Fall webworm larvae are pale greenish-yellow with either black or redheads. They have two rows of black spots along their backs and scattered long hairs along with their bodies. The caterpillars transform into white moths in the spring.
Fall webworms prefer fruit and shade trees and can be found throughout the United States and Canada. The most commonly affected tree species include:
Large masses of webbing on the ends of tree branches are the most noticeable sign of fall webworms. Other signs may include eggs on the bottoms of leaves and skeletonized leaves
and branches. Each adult female moth deposits 200-300 eggs on the underside of leaves, and in a couple of weeks, the caterpillars hatch and immediately start to feed and build webs over the infested branches.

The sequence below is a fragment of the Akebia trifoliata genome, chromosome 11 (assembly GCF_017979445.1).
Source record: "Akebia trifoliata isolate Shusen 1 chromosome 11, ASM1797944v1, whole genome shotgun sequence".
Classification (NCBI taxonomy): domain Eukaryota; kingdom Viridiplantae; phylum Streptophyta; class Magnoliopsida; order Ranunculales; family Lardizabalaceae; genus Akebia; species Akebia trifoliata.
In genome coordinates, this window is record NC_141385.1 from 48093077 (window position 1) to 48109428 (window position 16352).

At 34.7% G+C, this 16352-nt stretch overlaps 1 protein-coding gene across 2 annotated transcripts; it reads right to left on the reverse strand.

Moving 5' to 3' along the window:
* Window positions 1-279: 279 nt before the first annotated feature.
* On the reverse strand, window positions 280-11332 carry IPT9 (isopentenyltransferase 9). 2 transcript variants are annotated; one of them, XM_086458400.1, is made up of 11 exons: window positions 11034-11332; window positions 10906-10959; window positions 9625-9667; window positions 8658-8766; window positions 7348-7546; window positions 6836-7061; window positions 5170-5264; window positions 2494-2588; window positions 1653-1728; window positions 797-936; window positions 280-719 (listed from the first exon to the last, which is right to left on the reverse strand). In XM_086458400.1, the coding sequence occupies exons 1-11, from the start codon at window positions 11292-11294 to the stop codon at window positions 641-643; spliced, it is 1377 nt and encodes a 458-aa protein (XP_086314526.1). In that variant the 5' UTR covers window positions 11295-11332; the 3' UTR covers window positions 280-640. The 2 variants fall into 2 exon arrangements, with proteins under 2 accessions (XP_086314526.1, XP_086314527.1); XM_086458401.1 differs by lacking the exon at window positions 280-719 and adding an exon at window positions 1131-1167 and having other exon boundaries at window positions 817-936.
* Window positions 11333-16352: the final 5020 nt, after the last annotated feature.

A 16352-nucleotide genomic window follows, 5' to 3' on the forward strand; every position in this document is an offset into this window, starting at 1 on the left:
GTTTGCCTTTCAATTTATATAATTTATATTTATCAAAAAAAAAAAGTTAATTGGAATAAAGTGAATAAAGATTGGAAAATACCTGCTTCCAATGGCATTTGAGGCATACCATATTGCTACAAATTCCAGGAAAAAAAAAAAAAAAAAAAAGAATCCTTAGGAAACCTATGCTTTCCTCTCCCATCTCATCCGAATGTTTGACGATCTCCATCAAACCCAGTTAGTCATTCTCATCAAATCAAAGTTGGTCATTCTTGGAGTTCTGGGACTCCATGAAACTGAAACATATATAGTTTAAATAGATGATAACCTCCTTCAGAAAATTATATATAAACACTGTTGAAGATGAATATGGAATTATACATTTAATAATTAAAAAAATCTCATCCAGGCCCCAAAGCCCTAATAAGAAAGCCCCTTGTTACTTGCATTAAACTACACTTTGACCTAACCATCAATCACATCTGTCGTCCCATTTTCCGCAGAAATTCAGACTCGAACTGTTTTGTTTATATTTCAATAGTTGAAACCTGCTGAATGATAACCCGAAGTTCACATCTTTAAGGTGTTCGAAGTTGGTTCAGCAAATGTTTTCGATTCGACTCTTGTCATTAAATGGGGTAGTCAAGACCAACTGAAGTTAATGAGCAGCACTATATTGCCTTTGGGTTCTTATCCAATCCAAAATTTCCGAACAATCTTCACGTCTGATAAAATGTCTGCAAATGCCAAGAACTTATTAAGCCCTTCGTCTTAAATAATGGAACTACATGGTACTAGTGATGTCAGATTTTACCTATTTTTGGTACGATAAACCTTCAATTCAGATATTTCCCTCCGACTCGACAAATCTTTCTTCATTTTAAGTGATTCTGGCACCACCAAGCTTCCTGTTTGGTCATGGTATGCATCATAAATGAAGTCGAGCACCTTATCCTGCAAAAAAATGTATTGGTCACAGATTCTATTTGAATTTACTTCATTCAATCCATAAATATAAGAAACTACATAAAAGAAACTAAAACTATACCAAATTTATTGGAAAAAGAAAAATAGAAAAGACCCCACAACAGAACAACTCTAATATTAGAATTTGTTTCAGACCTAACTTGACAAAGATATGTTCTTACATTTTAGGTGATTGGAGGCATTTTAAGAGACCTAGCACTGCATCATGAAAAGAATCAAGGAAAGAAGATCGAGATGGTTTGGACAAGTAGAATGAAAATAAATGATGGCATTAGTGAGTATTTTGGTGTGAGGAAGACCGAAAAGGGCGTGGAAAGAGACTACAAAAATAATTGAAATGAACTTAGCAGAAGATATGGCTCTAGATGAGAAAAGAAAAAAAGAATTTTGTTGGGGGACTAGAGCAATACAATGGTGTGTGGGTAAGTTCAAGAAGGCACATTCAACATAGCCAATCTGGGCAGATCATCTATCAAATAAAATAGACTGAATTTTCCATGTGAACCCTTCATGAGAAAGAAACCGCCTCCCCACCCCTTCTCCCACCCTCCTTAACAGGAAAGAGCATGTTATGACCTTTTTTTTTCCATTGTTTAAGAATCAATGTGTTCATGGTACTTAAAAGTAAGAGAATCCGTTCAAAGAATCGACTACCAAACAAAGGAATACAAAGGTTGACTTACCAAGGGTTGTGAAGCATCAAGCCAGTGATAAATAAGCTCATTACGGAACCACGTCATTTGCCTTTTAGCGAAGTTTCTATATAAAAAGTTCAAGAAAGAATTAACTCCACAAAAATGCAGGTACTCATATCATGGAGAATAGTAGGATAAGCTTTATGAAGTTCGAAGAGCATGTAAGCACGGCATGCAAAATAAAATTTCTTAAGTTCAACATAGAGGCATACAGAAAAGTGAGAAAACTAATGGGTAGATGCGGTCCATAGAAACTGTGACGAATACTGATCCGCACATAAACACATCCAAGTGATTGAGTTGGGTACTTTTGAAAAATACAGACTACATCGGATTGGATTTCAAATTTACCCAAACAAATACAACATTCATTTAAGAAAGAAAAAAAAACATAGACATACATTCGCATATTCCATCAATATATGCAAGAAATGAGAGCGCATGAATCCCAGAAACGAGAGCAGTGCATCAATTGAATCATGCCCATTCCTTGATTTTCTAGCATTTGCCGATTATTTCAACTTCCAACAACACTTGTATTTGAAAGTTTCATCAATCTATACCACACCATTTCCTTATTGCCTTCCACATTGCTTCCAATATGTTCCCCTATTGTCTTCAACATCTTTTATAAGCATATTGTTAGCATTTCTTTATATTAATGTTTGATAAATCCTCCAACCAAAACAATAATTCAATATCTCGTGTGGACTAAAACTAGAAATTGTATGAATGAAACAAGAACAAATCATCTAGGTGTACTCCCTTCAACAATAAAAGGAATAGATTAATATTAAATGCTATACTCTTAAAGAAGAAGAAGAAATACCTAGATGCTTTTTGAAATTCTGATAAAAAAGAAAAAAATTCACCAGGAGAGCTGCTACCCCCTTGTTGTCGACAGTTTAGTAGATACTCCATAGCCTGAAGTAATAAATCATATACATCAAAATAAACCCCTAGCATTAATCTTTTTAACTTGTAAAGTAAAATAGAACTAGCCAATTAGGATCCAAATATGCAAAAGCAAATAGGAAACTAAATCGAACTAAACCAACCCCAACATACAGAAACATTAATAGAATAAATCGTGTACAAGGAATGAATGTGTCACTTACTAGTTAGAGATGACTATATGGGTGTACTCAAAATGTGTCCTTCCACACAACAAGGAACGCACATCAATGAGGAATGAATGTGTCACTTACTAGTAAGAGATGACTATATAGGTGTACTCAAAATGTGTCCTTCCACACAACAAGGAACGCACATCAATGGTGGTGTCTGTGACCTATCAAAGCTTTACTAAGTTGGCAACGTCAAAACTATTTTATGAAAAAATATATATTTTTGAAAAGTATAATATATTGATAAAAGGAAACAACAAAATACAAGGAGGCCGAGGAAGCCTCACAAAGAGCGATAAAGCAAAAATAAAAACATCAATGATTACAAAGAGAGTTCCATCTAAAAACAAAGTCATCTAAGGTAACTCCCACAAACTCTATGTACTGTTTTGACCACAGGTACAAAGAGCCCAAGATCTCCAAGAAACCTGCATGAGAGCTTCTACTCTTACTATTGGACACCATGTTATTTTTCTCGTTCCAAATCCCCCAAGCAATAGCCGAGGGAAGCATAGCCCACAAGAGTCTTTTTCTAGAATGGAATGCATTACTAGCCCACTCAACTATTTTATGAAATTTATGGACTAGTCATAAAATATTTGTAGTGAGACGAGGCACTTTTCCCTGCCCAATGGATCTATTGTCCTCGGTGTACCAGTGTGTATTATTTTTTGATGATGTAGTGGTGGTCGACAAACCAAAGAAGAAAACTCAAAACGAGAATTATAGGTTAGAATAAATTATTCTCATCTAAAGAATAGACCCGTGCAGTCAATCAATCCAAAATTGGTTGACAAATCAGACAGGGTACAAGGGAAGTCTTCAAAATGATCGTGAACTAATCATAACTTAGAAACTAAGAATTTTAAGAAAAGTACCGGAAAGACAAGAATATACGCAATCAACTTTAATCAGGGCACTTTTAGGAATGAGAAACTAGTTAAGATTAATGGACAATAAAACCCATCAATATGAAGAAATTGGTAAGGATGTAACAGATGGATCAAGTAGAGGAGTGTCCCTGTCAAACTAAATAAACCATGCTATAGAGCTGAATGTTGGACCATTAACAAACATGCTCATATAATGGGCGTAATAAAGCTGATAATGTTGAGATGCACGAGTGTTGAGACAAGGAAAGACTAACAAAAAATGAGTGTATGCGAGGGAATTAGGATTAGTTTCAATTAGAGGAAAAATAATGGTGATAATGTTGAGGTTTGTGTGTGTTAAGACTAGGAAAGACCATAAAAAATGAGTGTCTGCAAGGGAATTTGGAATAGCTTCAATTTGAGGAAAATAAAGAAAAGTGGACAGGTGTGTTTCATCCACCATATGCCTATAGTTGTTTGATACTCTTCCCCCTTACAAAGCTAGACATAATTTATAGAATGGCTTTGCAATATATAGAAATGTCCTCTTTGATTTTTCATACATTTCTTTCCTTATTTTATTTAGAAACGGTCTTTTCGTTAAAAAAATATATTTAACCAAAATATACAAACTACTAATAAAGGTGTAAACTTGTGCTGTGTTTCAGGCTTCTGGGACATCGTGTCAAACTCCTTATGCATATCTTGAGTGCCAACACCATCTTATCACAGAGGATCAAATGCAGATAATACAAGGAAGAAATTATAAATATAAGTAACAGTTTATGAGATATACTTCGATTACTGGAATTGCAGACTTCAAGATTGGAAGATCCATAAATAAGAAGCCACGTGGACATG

If possible, pruning and destroying the nests is the fastest way to clear the invasion. Promoting the tree’s vitality through fertilization, mulching and proper watering for trees that are attacked may also help restore the trees’ health. While the larvae are small, treating them with insecticides helps to destroy current infestations. Ask your local arborist which method is best for your property.